"That’s what’s so damn difficult about making the decision to leave. Whether it’s the right or wrong call it hurts just the same."
In 2007, Seung-Hi Cho killed 32 people on the campus of Virginia Tech, but it turned out he wasn’t the only Asian student at the school who shot guns. A man named Wayne Chiang, as he told MTV News at the time, was superficially similar enough to Cho that he immediately assumed people might think he was the killer:
“I was five for five,” Chiang said, referring to the descriptions of the killer being reported in the hours immediately following the killings. “I’m Asian. I went to [Virginia] Tech. I used to live in the dorm [where the first shootings occurred]. There’s the infamous pictures of me with my guns.” Chiang also had written on his LiveJournal blog last week that he had broken up with his girlfriend.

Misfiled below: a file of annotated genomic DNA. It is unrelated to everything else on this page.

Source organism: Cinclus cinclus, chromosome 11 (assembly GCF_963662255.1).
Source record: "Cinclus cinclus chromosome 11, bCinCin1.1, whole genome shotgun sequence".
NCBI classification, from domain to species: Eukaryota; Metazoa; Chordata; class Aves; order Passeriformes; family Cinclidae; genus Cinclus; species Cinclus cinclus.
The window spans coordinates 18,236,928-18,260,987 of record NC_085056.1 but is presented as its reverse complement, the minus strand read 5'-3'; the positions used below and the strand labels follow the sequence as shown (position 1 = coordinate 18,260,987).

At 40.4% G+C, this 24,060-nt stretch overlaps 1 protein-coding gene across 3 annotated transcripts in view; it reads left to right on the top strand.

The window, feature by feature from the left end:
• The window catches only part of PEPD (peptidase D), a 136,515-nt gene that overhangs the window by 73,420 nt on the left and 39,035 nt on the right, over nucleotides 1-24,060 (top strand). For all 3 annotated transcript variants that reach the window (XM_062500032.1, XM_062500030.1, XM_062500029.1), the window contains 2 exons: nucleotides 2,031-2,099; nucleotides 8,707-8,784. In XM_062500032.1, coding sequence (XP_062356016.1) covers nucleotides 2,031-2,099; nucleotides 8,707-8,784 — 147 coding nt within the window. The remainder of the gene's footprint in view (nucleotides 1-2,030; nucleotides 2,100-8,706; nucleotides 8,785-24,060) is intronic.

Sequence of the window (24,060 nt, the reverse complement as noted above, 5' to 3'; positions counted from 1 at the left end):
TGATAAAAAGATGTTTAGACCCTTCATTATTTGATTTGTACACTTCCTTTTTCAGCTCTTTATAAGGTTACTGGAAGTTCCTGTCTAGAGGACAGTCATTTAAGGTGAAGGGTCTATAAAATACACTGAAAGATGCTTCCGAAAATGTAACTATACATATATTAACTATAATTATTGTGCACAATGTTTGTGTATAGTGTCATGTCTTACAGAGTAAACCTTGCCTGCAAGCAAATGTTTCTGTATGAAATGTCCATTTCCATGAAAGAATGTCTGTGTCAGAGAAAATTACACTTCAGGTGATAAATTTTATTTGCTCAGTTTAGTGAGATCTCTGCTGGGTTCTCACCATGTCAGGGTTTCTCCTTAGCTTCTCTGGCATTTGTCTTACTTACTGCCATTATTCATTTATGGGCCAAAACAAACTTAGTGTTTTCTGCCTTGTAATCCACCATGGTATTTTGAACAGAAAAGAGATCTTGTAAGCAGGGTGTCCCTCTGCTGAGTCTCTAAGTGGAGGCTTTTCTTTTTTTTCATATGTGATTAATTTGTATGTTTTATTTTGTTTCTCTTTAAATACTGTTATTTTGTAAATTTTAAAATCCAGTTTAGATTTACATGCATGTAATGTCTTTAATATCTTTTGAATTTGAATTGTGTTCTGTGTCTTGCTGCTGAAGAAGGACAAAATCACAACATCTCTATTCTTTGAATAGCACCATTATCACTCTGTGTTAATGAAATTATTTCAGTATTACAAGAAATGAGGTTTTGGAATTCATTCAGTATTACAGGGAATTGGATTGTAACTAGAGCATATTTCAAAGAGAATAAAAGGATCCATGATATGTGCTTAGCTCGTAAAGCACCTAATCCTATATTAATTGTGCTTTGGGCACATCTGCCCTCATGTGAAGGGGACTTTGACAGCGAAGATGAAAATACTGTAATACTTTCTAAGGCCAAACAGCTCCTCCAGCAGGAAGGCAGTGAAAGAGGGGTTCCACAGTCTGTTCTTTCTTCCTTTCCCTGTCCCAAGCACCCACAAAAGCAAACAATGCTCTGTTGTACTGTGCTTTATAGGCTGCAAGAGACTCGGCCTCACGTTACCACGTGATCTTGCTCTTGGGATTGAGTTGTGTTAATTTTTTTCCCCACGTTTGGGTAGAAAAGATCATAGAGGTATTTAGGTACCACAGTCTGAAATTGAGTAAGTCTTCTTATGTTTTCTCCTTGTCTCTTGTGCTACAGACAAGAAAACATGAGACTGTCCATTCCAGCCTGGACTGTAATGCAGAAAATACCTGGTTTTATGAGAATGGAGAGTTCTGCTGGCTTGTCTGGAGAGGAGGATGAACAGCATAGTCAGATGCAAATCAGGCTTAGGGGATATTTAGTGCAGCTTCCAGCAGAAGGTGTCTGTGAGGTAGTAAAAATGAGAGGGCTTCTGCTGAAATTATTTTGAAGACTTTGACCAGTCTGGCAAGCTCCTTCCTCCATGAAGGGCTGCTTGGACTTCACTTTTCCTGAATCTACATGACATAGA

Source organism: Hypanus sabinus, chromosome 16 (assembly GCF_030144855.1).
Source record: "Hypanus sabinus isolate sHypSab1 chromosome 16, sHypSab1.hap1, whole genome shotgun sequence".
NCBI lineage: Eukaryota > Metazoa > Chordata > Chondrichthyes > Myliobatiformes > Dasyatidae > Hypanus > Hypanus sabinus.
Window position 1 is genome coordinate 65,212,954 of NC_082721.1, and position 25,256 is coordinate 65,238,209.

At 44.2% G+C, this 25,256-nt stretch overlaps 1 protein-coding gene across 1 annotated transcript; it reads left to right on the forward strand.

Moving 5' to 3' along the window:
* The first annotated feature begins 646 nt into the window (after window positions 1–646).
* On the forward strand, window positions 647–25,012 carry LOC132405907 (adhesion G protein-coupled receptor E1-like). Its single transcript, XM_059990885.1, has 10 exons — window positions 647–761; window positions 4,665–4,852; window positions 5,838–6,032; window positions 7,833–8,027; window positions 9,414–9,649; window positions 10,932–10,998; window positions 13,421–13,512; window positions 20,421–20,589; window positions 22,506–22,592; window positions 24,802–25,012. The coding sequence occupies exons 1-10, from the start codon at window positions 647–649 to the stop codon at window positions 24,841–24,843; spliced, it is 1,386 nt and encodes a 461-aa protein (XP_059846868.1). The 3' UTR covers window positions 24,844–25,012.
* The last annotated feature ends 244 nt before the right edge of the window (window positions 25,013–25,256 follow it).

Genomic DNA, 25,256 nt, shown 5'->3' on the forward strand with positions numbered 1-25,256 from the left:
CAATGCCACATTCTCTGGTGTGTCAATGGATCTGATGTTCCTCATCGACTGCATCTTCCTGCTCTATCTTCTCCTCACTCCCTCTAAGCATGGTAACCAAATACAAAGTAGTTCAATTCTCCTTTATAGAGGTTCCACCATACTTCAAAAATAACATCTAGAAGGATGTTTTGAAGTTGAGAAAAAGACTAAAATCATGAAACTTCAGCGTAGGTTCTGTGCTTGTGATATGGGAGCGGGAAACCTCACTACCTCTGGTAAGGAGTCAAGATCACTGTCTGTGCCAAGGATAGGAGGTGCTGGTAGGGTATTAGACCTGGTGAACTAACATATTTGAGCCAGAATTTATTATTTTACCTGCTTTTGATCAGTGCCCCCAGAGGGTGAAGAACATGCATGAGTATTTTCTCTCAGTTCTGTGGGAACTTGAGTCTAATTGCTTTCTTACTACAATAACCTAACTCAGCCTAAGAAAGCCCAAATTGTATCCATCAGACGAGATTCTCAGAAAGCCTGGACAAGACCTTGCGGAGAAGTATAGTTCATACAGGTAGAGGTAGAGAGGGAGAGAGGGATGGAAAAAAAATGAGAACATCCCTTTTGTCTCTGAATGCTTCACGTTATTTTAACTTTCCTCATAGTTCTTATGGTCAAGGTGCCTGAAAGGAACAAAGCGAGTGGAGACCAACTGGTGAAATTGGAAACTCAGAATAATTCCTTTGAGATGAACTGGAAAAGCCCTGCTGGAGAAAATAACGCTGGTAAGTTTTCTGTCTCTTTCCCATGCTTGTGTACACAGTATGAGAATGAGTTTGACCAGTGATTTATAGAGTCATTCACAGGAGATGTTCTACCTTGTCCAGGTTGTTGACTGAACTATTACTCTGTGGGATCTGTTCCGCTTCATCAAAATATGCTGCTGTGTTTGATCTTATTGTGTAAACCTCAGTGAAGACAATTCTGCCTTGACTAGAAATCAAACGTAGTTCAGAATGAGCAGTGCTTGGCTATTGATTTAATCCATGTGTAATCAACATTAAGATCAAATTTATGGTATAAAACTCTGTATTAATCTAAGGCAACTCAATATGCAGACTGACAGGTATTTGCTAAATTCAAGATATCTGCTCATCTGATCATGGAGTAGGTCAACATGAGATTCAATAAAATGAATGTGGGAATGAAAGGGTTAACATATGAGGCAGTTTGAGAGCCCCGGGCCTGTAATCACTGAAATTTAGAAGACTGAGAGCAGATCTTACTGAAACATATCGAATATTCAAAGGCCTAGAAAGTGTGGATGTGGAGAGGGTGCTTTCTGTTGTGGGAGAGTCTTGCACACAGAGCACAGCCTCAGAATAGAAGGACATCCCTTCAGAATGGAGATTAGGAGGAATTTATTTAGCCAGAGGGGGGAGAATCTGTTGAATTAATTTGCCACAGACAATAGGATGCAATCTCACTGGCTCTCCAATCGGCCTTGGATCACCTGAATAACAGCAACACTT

“It sure sounds like me,” he said evenly. “I joked about it with a friend online. I didn’t think it would go anywhere — but obviously, it did.”
Despite Chiang’s apparent acceptance that he sure seemed like a mass murderer, just assuming any Asian dude who posed with guns is the same guy who killed nearly three dozen people is pretty classically racist. And wouldn’t you know, look who picked the story up:
At around 10:30 p.m., after hours of online silence, Chiang finally posted on his LiveJournal page. “This situation has now spiraled out of control,” he wrote. “I am now confirming that I am not the shooter.”
At around the same time, though, on the Fox Network, Geraldo Rivera broadcast Chiang’s Facebook page — though not his name — stating, “people might suspect that this might have been the perpetrator.” Fox News correspondent Megyn Kelly then explained how, upon discovery of Chiang’s profile, the channel searched for him.
Chicago Sun-Times columnist Michael Sneed identified Chiang as the shooter by name, in a column that has long since been completely disappeared from the internet.